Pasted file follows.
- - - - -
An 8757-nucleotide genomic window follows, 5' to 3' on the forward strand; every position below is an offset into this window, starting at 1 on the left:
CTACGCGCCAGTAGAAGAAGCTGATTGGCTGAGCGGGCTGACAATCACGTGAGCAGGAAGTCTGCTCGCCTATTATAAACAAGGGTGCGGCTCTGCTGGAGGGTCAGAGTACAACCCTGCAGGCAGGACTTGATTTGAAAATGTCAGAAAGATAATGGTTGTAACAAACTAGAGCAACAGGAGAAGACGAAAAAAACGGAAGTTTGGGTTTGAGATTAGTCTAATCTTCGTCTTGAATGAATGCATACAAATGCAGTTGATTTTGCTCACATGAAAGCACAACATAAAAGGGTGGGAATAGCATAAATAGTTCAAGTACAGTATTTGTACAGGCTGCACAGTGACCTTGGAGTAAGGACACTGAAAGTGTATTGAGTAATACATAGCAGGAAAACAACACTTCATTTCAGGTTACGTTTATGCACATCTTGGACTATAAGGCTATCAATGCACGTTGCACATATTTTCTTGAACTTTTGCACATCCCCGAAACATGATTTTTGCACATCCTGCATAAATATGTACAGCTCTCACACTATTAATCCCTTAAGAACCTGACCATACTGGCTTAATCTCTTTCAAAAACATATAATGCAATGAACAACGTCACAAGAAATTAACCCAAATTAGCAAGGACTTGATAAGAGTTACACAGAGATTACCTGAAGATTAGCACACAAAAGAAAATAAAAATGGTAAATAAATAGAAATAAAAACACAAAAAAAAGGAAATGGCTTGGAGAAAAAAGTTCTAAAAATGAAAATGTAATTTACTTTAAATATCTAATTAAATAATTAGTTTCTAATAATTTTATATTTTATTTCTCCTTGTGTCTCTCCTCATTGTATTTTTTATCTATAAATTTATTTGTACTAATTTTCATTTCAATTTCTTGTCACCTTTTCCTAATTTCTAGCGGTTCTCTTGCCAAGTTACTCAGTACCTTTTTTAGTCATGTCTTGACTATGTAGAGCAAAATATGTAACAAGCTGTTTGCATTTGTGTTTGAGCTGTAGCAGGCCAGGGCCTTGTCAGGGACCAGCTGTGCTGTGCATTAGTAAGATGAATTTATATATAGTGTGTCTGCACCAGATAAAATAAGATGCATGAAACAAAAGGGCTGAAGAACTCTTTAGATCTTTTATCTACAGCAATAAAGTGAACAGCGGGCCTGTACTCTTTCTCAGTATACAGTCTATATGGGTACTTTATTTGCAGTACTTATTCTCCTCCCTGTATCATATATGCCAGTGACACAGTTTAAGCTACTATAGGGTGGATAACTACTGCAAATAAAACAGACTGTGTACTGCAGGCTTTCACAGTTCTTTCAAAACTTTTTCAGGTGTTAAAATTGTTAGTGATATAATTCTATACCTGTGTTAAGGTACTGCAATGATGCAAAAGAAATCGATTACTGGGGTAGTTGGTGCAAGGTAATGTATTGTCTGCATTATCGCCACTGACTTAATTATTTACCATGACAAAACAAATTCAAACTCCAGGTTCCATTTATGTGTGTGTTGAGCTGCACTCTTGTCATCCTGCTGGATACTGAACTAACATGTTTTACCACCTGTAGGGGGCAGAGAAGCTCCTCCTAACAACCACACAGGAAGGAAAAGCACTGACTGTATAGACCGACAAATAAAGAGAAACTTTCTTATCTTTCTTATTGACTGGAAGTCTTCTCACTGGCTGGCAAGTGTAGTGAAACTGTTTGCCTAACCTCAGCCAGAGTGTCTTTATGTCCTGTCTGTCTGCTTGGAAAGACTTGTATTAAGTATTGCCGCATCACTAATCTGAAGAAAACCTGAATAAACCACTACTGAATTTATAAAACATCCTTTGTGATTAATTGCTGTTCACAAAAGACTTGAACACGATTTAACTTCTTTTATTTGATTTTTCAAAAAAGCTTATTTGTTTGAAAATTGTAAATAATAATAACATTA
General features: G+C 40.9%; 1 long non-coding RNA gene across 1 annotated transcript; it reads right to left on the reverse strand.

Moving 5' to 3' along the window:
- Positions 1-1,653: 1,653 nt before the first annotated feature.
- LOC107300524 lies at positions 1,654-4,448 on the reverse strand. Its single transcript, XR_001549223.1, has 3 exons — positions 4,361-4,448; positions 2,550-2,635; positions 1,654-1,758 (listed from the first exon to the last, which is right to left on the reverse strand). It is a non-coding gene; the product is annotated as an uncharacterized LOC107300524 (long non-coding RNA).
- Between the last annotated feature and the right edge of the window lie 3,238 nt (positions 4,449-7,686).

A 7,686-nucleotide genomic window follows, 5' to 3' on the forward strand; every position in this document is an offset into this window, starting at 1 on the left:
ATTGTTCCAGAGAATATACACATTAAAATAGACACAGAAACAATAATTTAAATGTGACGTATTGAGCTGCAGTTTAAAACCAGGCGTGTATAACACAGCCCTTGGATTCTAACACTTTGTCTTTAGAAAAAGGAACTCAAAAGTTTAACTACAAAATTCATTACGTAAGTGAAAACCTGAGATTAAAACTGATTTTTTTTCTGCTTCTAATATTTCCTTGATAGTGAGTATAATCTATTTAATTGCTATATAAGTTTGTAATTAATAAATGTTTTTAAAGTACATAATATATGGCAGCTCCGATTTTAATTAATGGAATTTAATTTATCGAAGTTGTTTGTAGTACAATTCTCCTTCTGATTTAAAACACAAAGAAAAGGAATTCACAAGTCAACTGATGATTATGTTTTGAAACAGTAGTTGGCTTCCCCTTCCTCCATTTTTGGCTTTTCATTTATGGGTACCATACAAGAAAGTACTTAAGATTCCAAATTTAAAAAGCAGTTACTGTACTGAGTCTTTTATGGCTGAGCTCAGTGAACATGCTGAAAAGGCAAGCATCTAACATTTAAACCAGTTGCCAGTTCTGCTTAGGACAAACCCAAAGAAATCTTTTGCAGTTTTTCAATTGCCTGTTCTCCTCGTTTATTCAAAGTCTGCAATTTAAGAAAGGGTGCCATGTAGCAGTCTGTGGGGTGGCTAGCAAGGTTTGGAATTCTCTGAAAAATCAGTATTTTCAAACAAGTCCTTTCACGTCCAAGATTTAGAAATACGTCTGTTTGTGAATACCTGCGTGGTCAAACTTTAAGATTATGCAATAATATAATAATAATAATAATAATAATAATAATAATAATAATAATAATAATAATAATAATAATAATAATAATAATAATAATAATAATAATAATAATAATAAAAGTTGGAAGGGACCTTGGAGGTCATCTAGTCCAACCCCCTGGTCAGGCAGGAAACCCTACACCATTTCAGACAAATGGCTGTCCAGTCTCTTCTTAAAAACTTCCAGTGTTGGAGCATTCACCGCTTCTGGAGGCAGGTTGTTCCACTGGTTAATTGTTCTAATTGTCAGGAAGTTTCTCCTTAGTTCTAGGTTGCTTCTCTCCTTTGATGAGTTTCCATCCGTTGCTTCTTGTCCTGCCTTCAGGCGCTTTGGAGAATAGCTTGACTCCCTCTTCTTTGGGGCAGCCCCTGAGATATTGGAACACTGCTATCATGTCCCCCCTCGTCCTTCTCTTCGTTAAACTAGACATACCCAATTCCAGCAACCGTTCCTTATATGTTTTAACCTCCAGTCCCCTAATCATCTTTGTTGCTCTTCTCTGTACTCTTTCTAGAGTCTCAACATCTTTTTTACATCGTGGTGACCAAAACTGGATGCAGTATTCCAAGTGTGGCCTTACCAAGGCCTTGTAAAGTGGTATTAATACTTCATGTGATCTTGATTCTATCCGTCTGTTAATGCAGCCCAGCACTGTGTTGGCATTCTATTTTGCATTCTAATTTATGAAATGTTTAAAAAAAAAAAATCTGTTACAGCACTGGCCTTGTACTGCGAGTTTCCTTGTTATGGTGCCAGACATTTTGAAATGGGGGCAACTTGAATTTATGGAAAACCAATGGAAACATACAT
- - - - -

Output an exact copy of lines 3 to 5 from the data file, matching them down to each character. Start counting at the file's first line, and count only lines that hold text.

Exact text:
General features: G+C 40.9%; 1 long non-coding RNA gene across 1 annotated transcript; it reads right to left on the reverse strand.

Moving 5' to 3' along the window:
- Positions 1-1,653: 1,653 nt before the first annotated feature.